In Memoranda During the War, when he says, “The actual Soldier of 1862-’65, North and South, with all his ways, his incredible dauntlessness, habits, practices, tastes, language, his appetite, rankness, his superb strength and animality, lawless gait, and a hundred unnamed lights and shades of camp — I say, will never be written — perhaps must not and should not be,” perhaps he’s talking about the other side of the coin.  As tragic as it may be, there is a certain amount of heroism and glory in dying on the battlefield.  I think there is validity in trying to preserve this image.

To switch gears a little, I also found out this weekend that no account of Civil War Medicine is without mention of Clara Barton.  She seems a bit like a female version of Whitman himself.  She joined the throws of women, with little to no medical training, to help assist their country in the bloodiest of ways: as nurses.  These women dropped everything to support a nation that had not even granted them the right to vote.  In Barton’s poem she says calls these women, “nurses, consolers, and saviors of men.  These women truly were angels, and our history as a nation is much more complete with their stories told honestly.

Courtney for 9/22

September 20th, 2009

The first thing I notice that’s different about the 1867 version of Leaves of Grass (for pretty obvious reasons) is the first poem that Whitman chooses to introduce.  The deathbed edition features “One’s-Self I Sing” about halfway through the book, under the broader section, “Inscriptions.”  In the 1867 version this poem is featured at the very beginning.  Whitman drops the title and places it under the heading, “Inscription.”  When I looked at the original pages, I noticed immediately how the inscription had become singular and was followed by an authoritative period.  It gave me the sense that Whitman’s message was going to be more urgent this time, less idealistic and more somber in the aftermath of the war.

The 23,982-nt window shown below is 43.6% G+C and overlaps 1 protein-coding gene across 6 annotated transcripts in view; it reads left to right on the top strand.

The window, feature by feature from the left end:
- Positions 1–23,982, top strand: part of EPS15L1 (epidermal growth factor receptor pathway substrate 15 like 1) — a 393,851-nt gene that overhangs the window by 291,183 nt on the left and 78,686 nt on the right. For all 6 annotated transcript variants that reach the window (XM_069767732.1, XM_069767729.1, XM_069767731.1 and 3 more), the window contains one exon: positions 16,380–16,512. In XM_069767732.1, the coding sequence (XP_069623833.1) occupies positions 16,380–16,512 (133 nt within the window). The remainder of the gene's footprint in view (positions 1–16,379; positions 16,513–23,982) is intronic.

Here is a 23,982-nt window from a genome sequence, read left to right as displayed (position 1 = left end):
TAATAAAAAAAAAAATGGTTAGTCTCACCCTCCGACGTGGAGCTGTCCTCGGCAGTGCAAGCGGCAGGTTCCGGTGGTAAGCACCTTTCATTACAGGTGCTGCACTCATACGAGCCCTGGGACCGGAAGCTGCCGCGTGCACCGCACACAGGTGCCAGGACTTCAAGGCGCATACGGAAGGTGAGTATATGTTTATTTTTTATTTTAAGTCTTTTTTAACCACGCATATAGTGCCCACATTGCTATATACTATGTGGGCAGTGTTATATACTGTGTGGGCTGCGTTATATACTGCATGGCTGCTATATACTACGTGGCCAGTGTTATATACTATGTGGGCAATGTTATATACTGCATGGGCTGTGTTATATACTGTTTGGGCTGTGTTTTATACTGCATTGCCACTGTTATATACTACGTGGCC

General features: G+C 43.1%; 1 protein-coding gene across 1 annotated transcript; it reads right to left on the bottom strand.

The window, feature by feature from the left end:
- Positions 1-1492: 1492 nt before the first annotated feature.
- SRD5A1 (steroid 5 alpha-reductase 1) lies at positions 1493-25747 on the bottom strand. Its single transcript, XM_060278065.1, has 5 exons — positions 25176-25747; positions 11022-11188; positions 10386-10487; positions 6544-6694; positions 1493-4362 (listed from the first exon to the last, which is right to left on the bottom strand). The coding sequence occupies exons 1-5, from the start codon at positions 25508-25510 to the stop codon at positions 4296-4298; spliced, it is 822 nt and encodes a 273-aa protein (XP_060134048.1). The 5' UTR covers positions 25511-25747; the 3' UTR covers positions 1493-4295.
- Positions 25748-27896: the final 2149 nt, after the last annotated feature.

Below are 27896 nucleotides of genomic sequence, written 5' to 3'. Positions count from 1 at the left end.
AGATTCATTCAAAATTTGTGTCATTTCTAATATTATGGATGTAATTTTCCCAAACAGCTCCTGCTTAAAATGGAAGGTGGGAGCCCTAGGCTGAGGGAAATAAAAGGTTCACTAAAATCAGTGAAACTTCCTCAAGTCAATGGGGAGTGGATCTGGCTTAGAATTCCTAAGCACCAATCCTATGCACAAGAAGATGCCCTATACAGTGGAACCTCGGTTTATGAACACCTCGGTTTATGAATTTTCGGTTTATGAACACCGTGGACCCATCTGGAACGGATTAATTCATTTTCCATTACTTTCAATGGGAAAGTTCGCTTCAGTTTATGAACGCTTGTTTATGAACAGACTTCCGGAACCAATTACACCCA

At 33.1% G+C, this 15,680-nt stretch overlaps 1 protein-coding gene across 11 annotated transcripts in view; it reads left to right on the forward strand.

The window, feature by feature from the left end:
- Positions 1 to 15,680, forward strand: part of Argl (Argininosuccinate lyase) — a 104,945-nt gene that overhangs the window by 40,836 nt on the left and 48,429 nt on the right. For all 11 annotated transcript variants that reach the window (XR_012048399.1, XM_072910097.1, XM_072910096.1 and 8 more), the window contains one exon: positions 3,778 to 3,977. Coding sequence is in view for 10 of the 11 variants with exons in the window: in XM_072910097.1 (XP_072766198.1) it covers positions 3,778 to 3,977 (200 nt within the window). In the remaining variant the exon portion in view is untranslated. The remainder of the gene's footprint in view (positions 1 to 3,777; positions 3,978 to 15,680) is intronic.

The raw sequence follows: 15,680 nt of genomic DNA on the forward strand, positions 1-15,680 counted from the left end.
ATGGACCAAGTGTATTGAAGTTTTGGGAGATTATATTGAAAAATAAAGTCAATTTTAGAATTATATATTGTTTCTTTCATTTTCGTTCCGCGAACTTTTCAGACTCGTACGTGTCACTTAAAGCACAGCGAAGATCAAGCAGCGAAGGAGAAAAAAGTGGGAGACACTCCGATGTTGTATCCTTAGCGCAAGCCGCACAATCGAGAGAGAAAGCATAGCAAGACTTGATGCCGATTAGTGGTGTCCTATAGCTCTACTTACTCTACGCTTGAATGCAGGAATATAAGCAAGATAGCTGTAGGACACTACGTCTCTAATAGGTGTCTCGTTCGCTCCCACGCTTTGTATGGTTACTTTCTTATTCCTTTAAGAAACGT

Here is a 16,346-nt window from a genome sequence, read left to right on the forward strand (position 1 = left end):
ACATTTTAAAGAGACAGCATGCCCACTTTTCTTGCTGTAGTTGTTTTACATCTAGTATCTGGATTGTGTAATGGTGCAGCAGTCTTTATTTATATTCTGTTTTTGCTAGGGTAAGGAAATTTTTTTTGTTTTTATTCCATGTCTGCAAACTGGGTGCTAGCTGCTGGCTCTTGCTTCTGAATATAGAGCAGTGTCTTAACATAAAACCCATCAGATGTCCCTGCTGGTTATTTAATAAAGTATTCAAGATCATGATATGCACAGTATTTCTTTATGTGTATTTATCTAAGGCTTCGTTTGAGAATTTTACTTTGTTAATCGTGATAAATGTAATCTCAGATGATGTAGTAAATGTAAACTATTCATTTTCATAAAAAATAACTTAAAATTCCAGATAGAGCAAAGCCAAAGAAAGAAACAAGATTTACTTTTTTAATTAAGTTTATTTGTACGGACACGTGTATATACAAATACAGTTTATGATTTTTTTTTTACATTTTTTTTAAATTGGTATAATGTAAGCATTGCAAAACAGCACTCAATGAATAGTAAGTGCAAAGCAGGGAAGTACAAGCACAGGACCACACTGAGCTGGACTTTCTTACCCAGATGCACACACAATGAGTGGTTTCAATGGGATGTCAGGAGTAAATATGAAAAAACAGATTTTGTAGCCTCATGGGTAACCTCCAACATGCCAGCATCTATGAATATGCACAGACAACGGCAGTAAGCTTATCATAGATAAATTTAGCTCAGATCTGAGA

Both versions of the poem echo themes of solidarity and the endless possibilities set out before “a simple, separate person.”  In the first version, Whitman hints that it may be necessary for people to come together.  However, in the later version he proposes that the “modern” man must learn to come together “EN MASSE.”  Times had changed, and Whitman advises his readers to change with them.  He directly addresses the “hapless war” that had been tearing the country apart.  Stylistically, this marked another change in Whitman’s work.  Instead of masking everything in ambiguity and mentions the war directly, right in the first poem of the book.

As interesting, perhaps, as the things that Whitman changed in the revised version, are the things that he left the same.  Although the American landscape had changed drastically, Whitman’s message of camaraderie and relationships (whether you believe Reynolds that they are all quite fraternal or have more raunchy ideas) still remains the same.  As the nation crumbled around its citizens, Whitman insisted that they continue to come together in intimate ways for the good of everyone.

It also seems that, in the wake of the Civil War, Whitman’s priorities have changed.  We all know now that, if Whitman believes something then we will be asked to believe it as well.  In “Leaves of Grass, part 4,” which originally appeared as “To You,” Whitman’s scope has changed ever so slightly.  In the original version he said, “They stand forth out of affairs, out of commerce, shops, work, farms, clothes, the house, buying, selling, eating, drinking, suffering, dying.”  However, in the later version he adds to the list, “law, science, medicine, and print.”  In the changing American landscape, Whitman felt the need to broaden his audience.  His message had to be heard by everyone now, not just the outdoorsy hermits looking for a prophet.

Whitman had always shown a strong sense of nationalistic pride, and throughout the early editions of Leaves of Grass he inspired his readers to improve upon the face of America through personal growth.  However, after the devastation of the Civil War, Whitman realized that maybe that was not enough to keep the country standing.

Are you afraid of the dark?

September 15th, 2009

What was Walt Whitman afraid of? WW brazenly tells his readers to hit the road, love freely and explore everything openly. But what road would he have been afraid to take?